If you read last week’s post you’re not only familiar with my anger over the blame placed on mothers for their child’s autism, but gratitude for the man who abolished that theory. He completely flipped the world and scientific community with his own theory, one that obliterated the misconceptions perpetuated by Kanner and Bettelheim that cold-mothering caused autism. His passion fueled ground breaking treatment and awareness of autism, saving mothers from blame, shame, and a fate they didn’t deserve. To me, he will always be the father of autism and his name is Dr. Bernard Rimland.
I had the honor of meeting him at a biomedical convention for autism in San Diego in 2003. During a lunch break I was eating alone and he asked if he could join me. What transpired in the 45 minutes that followed was the most profound and uplifting conversation I’ve ever had regarding autism. Right from the man who started it all.
For those of you unfamiliar with the name, Bernard Rimland, let me enlighten you. Dr. Rimland single-handedly shattered the previously accepted views that autism was caused by refrigerator mothers with his book: Autism: The Syndrome and Its Implication for a Neural Theory of Behavior. His thesis turned the field every which way but loose and led to much needed guidance and understanding of how to treat individuals on the autism spectrum.
What prompted years of research and devotion was his son, Mark. Like other parents with children on the spectrum, Dr. Rimland and his wife recognized their son was not responding and developing like other infants. Discouraged by lack of information, his wife remembered reading a psychology journal that described children who acted like Mark. It was the first time Dr. Rimland had seen the word autism despite his advanced degrees in psychology.
Most of the literature at that time was of a general consensus that autism was caused by cold and indifferent parenting, more specifically, mothers, with Kanner and Bettelheim leading the assertion. Rimland and his wife were incensed by such ridiculous allegations. What followed for the next 5 years was nothing less than a relentless pursuit of the underlying cause of autism. One story tells of the time Rimland convinced the head librarian at Tulane University to lock him inside their medical library overnight so he could find and read articles. This undeterred dedication is what led to his groundbreaking thesis that was awarded The Century Psychology Series Award for significant contribution to the field of psychology.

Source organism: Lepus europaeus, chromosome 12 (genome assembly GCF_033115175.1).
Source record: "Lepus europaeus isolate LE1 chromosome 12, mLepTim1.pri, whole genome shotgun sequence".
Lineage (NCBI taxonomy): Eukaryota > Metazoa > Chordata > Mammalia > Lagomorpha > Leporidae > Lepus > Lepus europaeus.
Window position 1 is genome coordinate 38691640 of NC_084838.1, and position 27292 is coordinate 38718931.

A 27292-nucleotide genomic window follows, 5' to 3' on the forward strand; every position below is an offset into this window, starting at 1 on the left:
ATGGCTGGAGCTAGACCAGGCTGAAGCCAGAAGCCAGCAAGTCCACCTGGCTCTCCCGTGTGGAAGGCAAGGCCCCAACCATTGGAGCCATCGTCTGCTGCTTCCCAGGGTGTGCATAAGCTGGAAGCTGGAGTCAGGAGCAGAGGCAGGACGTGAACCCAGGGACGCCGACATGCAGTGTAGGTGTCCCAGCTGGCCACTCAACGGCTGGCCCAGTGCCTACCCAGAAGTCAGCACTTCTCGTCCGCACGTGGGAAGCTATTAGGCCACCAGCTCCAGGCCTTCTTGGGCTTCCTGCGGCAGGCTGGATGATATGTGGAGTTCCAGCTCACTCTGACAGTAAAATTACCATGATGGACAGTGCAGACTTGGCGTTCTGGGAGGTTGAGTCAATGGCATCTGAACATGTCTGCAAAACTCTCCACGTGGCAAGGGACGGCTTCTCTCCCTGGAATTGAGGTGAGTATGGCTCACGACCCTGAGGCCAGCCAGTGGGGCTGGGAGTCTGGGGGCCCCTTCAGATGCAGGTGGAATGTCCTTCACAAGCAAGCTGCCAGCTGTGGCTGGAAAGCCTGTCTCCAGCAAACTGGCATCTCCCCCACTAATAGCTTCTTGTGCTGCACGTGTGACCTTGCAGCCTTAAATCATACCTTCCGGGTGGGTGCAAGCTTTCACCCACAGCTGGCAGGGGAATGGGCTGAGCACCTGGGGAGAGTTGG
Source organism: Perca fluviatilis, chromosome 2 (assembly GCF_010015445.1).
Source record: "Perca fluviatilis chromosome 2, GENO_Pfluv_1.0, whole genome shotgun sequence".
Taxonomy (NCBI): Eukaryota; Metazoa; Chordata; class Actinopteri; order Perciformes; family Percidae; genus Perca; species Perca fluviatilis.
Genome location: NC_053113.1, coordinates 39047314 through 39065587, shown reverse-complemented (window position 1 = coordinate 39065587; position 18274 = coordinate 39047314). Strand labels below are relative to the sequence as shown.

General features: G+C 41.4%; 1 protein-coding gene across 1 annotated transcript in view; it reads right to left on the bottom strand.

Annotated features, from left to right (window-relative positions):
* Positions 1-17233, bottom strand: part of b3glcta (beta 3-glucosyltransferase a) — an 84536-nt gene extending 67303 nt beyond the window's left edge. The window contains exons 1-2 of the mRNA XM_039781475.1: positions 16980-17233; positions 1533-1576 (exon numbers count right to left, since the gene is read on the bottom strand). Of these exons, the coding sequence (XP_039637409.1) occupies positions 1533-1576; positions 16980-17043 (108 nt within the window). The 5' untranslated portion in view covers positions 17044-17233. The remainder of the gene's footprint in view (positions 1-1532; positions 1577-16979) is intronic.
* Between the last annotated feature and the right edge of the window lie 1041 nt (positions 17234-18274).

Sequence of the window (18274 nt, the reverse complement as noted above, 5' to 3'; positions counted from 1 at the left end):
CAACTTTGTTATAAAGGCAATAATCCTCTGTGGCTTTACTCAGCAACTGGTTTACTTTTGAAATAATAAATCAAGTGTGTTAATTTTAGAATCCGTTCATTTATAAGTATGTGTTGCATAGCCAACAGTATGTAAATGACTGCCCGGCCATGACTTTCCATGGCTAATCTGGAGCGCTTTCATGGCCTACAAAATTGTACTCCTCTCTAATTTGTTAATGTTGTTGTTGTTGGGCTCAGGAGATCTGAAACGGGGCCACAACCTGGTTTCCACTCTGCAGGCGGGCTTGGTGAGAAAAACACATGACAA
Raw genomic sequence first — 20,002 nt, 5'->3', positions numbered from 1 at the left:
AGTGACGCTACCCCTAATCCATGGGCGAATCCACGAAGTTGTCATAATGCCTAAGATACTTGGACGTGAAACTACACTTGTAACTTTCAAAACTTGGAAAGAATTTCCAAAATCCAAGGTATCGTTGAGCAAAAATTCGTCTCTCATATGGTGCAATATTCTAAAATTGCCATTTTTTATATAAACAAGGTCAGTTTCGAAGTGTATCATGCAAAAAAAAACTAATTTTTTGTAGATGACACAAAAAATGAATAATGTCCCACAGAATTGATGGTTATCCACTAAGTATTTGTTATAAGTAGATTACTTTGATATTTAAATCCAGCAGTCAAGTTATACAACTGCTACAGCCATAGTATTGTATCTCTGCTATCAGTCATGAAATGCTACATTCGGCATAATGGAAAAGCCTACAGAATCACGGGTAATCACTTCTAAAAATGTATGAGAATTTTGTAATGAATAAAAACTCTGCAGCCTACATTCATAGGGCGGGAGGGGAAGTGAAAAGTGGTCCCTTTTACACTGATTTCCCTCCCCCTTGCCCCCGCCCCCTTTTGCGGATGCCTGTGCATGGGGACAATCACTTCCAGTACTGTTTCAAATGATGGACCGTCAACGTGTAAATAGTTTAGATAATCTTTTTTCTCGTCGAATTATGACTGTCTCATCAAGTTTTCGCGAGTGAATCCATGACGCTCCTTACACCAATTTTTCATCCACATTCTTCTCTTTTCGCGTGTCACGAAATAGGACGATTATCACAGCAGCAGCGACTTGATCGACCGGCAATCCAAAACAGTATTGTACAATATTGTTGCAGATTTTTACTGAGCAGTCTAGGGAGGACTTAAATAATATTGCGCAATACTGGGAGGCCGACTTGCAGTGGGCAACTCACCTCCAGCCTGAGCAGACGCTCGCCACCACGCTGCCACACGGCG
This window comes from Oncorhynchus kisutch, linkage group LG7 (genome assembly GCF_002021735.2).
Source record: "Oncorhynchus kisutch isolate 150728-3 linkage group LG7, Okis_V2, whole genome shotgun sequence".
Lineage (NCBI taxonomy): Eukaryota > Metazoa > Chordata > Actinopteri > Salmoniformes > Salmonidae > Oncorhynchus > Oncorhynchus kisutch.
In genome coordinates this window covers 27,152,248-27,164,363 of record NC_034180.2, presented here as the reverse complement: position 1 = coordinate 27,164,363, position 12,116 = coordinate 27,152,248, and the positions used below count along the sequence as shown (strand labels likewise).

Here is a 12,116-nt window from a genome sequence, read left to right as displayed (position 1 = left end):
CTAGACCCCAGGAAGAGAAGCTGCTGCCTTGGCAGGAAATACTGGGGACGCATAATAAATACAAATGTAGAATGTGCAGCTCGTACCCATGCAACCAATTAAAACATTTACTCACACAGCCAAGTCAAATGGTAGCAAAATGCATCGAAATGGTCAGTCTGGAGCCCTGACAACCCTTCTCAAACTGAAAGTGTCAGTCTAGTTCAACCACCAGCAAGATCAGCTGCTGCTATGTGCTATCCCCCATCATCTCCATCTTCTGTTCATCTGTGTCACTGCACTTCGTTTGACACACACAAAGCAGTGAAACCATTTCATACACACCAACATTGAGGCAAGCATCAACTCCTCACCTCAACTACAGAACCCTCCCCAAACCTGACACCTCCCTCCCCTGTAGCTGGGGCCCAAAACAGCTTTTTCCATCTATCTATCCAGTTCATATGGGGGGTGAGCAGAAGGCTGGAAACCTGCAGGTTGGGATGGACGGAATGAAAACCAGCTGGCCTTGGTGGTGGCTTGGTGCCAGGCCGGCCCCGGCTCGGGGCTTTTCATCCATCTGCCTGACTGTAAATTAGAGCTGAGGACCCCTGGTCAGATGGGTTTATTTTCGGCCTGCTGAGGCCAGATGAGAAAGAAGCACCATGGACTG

Not only did Dr. Rimland clearly debunk the Refrigerator Mother theory (which Leo Kanner later apologized for implying), but he addressed other important issues related to autism like diagnosis, genetics, cognition and a possible neurological site of damage. He went on to explain how biological factors were a more consistent cause of autism, including prevalence of autism in boys, most siblings not having autism and others. He also concluded that there was likely a genetic component as well.
Rimland even included a checklist in the appendix of his book titled “Diagnostic Checklist for Behavior Disturbed Children”. Parents who read his book ripped out the checklist and mailed the pages to him asking for suggestions. His contributions continued for decades after his book was published.
He founded the Autism Society of America in 1965 to help distribute information to families regarding treatment, especially behavioral techniques. Two years later, he founded the Autism Research Institute to provide a central, unbiased organization that would conduct studies, track research and encourage more scientists to study autism.
I could fill pages of his other accomplishments and contributions to autism, including the appearances he made at conventions, like the one I attended. How the man found time to eat or sleep remains a mystery!
After returning from my trip, I ended up writing him a letter. Thanking him for all of his tireless advocating, research, and expertise regarding autism. Thanking his wife for her sacrifices and contributions as well. Telling him what those 45 minutes meant to me and how it helped guide and shape my path forward. How important his work has been and will continue to be for the future of families with autism. All from a man whose modesty and intellect were as monumental as his kindness and persistence to help so many families all over the world. Remembering how he excused himself from our lunch, apologizing that he needed to take little naps throughout the day so he would be available to take calls from across the globe, clearly something he did every day.
It never occurred to me that a man this busy would reply to my letter. But true to the man he was, he did just that. Dr. Rimland thanked me for the kind words and said that he shared my letter with his wife. That it was an honor and privilege to help families like mine and to keep the faith and carry on. That my son was lucky to have me in his corner and he wished us well. To this day I still have his letter and read it when I feel I need a boost. And I’m so grateful for the time I spent with him and the lessons I learned.
Bernard Rimland passed away on November 21, 2006. He was 78 years old. November is a month where we celebrate thanksgiving and gratitude.
That is how I will remember Dr. Rimland. With a debt of gratitude and thanks for all he did and the legacy he left behind.